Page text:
President Cyril Ramaphosa has instructed the dissolved Free State provincial executive committee (PEC) to halt its ambitions of appealing the ruling by the supreme court of appeal (SCA), which declared it unlawful and unconstitutional, sources say.
Three ANC leaders who spoke to the Mail & Guardian said Ramaphosa and deputy secretary general Jesse Duarte had expressed a desire for the dissolved PEC to find a political solution and work with the disgruntled former PEC members who were behind the court challenge.
This, they say, has been rejected by secretary general Ace Magashule, leaving the ANC’s top six at an impasse.
The dissolution of the Free State PEC, which was installed during a provincial election in 2018, is another blow to an already bruised Magashule, who is on a campaign to overturn a decision that he should step aside from his position in the party before the end of the month.
Magashule and several other ANC leaders facing criminal charges received a red card when the NEC resolved that all those facing court charges should step aside from their roles in the party.
The decision came during a fierce meeting, which turned chaotic as Magashule’s loyalists threatened to resign. Ramaphosa said in his closing address that those who refused to step aside after 30 days would be suspended.
Magashule, a former chair in the province, was relying on his ally and now former PEC chair Sam Mashinini and the Fee State PEC to rally support in the province at regions and branches in an attempt to convince the National Executive Committee (NEC) to reverse its decision or pressure it to go to a special conference.
The M&G previously reported that Magashule would turn to branches across the country to gain sympathy in the hope of overturning the step-aside decision.
“This court judgment obviously does not bode well for comrade Ace and those who wished to support him. Instead, it weakens him. If the president gets his way and the national working committee (NWC) agrees to a compromise leadership in the Free State, he is left with no powerful allies, and the president takes full control of the province. It’s not good for him at all, and I imagine he will be fighting for an appeal,” one party leader said.
ANC national spokesperson Pule Mabe said the NWC would meet next week to discuss the Free State judgment.
Former provincial spokesperson Thabo Meeko told the M&G that any consideration to appeal would be guided by the national leadership, “although we still reserve the right as complainants to appeal”.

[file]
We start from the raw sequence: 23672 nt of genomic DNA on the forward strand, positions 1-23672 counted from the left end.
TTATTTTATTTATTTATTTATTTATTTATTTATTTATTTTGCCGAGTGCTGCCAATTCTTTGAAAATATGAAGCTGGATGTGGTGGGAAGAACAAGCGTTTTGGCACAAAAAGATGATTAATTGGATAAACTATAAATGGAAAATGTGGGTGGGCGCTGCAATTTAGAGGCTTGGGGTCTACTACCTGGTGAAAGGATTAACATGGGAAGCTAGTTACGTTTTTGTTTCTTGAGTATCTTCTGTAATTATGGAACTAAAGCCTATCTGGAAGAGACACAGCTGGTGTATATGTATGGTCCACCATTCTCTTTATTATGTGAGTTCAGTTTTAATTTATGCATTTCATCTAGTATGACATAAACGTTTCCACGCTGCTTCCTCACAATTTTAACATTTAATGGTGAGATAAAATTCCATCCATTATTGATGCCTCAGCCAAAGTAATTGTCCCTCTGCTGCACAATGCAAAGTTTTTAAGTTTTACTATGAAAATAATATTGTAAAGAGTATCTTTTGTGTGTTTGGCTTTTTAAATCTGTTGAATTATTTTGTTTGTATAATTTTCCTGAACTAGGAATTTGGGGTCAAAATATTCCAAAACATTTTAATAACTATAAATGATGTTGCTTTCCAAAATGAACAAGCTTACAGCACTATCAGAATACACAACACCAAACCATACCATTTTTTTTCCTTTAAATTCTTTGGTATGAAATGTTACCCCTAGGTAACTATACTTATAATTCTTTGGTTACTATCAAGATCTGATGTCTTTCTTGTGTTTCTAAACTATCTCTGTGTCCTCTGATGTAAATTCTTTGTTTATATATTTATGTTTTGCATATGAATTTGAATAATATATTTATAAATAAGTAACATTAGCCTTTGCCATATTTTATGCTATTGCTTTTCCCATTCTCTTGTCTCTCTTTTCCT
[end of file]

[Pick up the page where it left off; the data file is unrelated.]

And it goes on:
Meeko said the national leadership decision would be determined by the ANC’s agenda of unity and renewal.
“There are discussions which are unfolding within and among ourselves. The former PEC, the people who took the ANC to court as well as national. Those discussions will then determine the ultimate approach in terms of a way forward,” Meeko said
The M&G understands that the dissolved PEC and the disgruntled former PEC members, including former Free State MEC for economic development Mxolisi Dukwana who has been a harsh critic of the secretary general, have been in talks to try and find a political solution to the province’s factional battles.
The M&G has seen virtual meeting call logs dating as far back as January, where the dissolved PEC had late-night meetings with Dukwana and other disgruntled leaders cast out by Magashule.
Meanwhile, the sources say Free State premier Sisi Ntombela is looking at developments to weigh her options in her bid to remove Mashishini from her cabinet.
Ntombela intends to approach the top six to give her permission to remove Mashinini and some within her cabinet who are still loyal to Magashule.
Ntombela, who is deputy president of the ANC Women’s League, was Magashule’s candidate of choice to succeed him as premier; however, the relationship has soured with Ntombela and some PEC members wanting to yank control of the province away from the secretary general.
The SCA made its ruling on 1 April, which upheld an appeal to have the Free State PEC dissolved.
The ruling declared that the Free State’s provincial conference in May 2018 was held in violation of a court order of November 2017. Therefore, its decisions, resolutions, and outcomes are unlawful and unconstitutional.
Three ANC members had turned to the court after the ANC in the province failed to obey an order to halt an elective conference owing to unlawful branches.